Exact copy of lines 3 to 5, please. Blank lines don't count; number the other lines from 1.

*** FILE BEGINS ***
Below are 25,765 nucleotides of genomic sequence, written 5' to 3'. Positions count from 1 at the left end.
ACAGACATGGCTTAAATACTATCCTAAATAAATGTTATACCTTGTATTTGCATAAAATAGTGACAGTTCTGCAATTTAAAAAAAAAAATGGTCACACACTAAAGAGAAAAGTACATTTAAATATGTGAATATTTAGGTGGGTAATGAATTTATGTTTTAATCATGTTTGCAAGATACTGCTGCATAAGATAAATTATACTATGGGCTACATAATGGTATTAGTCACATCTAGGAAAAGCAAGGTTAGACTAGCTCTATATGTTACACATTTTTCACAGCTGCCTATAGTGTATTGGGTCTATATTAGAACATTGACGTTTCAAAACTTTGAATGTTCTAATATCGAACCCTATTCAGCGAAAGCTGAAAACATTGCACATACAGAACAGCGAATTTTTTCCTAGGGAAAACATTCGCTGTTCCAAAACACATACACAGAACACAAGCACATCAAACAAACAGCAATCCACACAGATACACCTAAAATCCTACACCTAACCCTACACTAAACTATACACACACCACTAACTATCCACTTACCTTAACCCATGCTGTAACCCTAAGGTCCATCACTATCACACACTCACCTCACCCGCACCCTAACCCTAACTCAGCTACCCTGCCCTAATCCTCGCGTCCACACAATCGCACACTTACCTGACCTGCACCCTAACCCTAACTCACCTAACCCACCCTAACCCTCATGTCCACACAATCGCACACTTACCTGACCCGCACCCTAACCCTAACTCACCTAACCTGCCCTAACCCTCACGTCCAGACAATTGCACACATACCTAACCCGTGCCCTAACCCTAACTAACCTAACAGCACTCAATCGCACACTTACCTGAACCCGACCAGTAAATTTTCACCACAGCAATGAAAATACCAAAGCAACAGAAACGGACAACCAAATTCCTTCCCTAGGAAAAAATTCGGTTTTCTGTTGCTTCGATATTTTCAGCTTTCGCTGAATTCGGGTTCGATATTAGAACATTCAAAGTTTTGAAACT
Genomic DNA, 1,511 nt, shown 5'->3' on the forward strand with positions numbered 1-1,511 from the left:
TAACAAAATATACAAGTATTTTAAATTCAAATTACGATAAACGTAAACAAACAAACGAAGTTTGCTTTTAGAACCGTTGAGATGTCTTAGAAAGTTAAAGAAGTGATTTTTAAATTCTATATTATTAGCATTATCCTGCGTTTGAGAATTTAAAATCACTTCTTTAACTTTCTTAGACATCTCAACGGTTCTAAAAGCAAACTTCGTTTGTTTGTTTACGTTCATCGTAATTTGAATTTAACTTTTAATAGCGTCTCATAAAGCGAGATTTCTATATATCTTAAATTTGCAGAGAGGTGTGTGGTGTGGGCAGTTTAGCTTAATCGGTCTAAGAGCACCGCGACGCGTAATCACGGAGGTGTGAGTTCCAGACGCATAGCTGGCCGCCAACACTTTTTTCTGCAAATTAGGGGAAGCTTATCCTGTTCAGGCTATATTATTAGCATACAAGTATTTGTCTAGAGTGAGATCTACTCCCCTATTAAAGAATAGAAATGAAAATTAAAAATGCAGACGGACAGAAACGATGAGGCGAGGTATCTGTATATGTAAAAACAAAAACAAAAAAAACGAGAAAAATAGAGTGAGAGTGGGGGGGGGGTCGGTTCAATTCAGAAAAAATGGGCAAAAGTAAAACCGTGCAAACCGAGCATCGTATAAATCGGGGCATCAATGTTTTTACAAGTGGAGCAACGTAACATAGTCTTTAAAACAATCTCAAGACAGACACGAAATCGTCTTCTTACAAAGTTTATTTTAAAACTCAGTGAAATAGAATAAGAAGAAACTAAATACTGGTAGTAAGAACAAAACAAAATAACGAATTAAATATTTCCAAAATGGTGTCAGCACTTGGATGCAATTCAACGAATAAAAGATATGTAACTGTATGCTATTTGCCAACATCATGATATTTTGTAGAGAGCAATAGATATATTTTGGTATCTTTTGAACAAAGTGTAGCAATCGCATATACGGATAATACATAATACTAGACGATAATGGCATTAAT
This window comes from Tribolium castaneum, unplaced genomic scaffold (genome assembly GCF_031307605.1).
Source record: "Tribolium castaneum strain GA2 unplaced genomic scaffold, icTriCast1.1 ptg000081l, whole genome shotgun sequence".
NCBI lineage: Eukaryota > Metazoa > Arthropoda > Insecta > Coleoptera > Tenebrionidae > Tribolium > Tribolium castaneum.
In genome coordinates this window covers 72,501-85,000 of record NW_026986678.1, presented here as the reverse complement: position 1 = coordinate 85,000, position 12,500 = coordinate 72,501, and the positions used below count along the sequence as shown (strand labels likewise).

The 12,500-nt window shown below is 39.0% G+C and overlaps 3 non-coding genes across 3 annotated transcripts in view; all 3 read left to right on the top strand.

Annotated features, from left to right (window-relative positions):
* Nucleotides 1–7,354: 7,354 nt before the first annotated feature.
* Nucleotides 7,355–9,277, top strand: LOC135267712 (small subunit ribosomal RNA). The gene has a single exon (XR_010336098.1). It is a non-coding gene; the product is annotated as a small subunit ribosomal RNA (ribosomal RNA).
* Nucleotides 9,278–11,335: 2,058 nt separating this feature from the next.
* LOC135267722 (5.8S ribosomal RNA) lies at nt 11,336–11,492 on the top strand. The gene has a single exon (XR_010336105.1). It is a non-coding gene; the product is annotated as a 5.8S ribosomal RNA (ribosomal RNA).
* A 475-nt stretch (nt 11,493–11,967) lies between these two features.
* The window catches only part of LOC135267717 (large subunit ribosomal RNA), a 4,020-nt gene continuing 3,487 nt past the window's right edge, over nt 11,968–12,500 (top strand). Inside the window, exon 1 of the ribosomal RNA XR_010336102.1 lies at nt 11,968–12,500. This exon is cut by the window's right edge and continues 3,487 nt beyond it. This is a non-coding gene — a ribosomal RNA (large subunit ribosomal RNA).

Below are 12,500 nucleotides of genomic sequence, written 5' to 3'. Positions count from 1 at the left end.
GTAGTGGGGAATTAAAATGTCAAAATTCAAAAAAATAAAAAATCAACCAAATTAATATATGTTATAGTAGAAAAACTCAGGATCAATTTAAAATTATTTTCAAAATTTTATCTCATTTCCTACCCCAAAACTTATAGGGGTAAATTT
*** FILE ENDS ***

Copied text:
Genomic DNA, 1,511 nt, shown 5'->3' on the forward strand with positions numbered 1-1,511 from the left:
TAACAAAATATACAAGTATTTTAAATTCAAATTACGATAAACGTAAACAAACAAACGAAGTTTGCTTTTAGAACCGTTGAGATGTCTTAGAAAGTTAAAGAAGTGATTTTTAAATTCTATATTATTAGCATTATCCTGCGTTTGAGAATTTAAAATCACTTCTTTAACTTTCTTAGACATCTCAACGGTTCTAAAAGCAAACTTCGTTTGTTTGTTTACGTTCATCGTAATTTGAATTTAACTTTTAATAGCGTCTCATAAAGCGAGATTTCTATATATCTTAAATTTGCAGAGAGGTGTGTGGTGTGGGCAGTTTAGCTTAATCGGTCTAAGAGCACCGCGACGCGTAATCACGGAGGTGTGAGTTCCAGACGCATAGCTGGCCGCCAACACTTTTTTCTGCAAATTAGGGGAAGCTTATCCTGTTCAGGCTATATTATTAGCATACAAGTATTTGTCTAGAGTGAGATCTACTCCCCTATTAAAGAATAGAAATGAAAATTAAAAATGCAGACGGACAGAAACGATGAGGCGAGGTATCTGTATATGTAAAAACAAAAACAAAAAAAACGAGAAAAATAGAGTGAGAGTGGGGGGGGGGTCGGTTCAATTCAGAAAAAATGGGCAAAAGTAAAACCGTGCAAACCGAGCATCGTATAAATCGGGGCATCAATGTTTTTACAAGTGGAGCAACGTAACATAGTCTTTAAAACAATCTCAAGACAGACACGAAATCGTCTTCTTACAAAGTTTATTTTAAAACTCAGTGAAATAGAATAAGAAGAAACTAAATACTGGTAGTAAGAACAAAACAAAATAACGAATTAAATATTTCCAAAATGGTGTCAGCACTTGGATGCAATTCAACGAATAAAAGATATGTAACTGTATGCTATTTGCCAACATCATGATATTTTGTAGAGAGCAATAGATATATTTTGGTATCTTTTGAACAAAGTGTAGCAATCGCATATACGGATAATACATAATACTAGACGATAATGGCATTAAT
This window comes from Tribolium castaneum, unplaced genomic scaffold (genome assembly GCF_031307605.1).